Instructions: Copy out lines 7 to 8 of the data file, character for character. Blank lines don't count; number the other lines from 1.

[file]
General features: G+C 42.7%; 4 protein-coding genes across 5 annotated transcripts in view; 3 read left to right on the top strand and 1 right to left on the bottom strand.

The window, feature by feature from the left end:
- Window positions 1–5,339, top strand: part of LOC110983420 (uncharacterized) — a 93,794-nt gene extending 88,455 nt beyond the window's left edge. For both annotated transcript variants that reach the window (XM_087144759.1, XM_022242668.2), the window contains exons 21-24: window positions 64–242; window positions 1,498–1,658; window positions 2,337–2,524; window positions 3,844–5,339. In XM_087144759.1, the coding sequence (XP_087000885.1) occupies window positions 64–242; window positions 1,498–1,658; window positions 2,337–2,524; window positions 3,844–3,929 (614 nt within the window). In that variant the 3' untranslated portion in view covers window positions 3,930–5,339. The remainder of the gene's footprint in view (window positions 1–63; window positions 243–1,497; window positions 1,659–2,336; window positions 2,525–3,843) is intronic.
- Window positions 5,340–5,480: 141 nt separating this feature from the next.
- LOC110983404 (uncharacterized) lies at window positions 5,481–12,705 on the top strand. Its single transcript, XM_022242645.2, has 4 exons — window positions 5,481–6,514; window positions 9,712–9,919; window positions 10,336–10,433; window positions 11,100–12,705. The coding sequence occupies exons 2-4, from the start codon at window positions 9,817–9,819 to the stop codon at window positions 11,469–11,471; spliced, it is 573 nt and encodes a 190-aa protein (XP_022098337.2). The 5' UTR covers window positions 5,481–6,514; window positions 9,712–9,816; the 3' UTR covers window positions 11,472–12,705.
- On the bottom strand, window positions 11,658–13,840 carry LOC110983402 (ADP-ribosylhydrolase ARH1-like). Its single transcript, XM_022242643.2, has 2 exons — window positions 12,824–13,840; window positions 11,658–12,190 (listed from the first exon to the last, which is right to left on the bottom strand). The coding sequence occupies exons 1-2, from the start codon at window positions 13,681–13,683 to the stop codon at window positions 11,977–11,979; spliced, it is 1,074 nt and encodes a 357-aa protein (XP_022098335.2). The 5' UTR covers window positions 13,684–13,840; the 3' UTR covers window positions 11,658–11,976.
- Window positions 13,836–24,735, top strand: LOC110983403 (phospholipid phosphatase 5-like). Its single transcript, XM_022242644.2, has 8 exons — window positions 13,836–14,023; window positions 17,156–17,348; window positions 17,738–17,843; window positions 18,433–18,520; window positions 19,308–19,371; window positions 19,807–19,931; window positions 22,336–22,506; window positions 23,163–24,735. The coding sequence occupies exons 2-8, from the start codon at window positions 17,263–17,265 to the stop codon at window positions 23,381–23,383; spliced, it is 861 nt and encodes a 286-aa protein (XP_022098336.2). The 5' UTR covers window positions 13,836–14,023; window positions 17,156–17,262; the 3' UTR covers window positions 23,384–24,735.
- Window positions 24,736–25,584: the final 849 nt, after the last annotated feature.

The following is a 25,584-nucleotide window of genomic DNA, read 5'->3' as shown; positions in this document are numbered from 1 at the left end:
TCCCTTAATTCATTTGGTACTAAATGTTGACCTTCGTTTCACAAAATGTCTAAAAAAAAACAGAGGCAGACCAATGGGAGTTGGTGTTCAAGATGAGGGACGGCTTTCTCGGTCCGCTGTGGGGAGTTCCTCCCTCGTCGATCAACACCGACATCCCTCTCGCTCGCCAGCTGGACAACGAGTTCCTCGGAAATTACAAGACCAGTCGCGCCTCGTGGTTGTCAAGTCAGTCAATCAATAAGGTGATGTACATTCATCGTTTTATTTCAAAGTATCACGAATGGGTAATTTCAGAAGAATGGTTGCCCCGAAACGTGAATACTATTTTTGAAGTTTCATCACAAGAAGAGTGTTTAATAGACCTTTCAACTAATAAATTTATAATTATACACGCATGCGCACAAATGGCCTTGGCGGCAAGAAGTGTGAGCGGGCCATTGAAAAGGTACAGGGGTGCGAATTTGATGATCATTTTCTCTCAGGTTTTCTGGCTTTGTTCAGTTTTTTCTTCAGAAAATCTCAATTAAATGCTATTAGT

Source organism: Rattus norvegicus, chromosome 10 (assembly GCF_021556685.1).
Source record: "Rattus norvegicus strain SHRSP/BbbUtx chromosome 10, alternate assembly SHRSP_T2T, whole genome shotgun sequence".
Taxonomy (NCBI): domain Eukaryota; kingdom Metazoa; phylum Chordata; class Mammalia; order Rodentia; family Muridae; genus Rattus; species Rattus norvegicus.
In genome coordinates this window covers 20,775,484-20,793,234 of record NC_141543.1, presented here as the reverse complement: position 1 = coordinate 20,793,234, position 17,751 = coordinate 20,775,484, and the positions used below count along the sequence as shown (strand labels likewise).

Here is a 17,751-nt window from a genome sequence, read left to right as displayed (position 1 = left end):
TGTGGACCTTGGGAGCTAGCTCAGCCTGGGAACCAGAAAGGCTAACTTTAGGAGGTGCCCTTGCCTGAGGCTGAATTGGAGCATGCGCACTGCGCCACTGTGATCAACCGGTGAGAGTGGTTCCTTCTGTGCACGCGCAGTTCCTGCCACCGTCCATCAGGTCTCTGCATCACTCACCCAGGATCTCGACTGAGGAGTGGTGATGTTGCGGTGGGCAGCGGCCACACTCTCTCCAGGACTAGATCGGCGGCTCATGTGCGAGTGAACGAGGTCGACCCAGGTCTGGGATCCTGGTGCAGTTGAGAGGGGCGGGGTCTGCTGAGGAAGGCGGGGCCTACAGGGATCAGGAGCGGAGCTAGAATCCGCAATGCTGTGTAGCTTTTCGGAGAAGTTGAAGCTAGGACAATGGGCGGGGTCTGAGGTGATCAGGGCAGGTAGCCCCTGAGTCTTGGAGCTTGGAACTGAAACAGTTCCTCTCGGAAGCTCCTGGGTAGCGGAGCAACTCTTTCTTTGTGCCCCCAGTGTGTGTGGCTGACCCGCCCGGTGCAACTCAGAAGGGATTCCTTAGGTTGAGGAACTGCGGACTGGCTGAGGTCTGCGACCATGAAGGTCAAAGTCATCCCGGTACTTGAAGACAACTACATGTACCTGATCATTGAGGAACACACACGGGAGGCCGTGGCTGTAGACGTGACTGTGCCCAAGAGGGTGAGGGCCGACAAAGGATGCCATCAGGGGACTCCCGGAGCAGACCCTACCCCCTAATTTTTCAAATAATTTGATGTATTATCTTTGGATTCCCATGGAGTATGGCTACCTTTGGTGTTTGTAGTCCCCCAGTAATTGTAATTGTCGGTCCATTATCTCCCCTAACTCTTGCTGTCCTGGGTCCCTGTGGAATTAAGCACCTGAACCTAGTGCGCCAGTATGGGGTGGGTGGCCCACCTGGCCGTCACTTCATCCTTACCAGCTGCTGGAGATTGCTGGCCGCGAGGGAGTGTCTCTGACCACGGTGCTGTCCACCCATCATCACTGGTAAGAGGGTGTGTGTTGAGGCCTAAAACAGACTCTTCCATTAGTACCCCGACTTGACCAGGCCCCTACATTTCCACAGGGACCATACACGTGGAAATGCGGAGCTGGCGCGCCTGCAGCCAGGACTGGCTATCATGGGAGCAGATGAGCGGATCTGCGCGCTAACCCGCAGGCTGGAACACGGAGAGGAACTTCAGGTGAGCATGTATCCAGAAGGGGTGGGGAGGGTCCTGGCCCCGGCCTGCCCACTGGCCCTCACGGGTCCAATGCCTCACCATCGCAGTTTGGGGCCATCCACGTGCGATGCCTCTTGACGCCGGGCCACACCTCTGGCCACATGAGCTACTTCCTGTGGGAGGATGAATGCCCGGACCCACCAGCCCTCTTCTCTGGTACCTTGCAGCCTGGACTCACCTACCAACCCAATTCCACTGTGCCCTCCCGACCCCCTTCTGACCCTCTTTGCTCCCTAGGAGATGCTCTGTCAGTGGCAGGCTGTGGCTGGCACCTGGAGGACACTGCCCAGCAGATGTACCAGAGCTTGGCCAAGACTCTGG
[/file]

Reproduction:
- Window positions 13,836–24,735, top strand: LOC110983403 (phospholipid phosphatase 5-like). Its single transcript, XM_022242644.2, has 8 exons — window positions 13,836–14,023; window positions 17,156–17,348; window positions 17,738–17,843; window positions 18,433–18,520; window positions 19,308–19,371; window positions 19,807–19,931; window positions 22,336–22,506; window positions 23,163–24,735. The coding sequence occupies exons 2-8, from the start codon at window positions 17,263–17,265 to the stop codon at window positions 23,381–23,383; spliced, it is 861 nt and encodes a 286-aa protein (XP_022098336.2). The 5' UTR covers window positions 13,836–14,023; window positions 17,156–17,262; the 3' UTR covers window positions 23,384–24,735.
- Window positions 24,736–25,584: the final 849 nt, after the last annotated feature.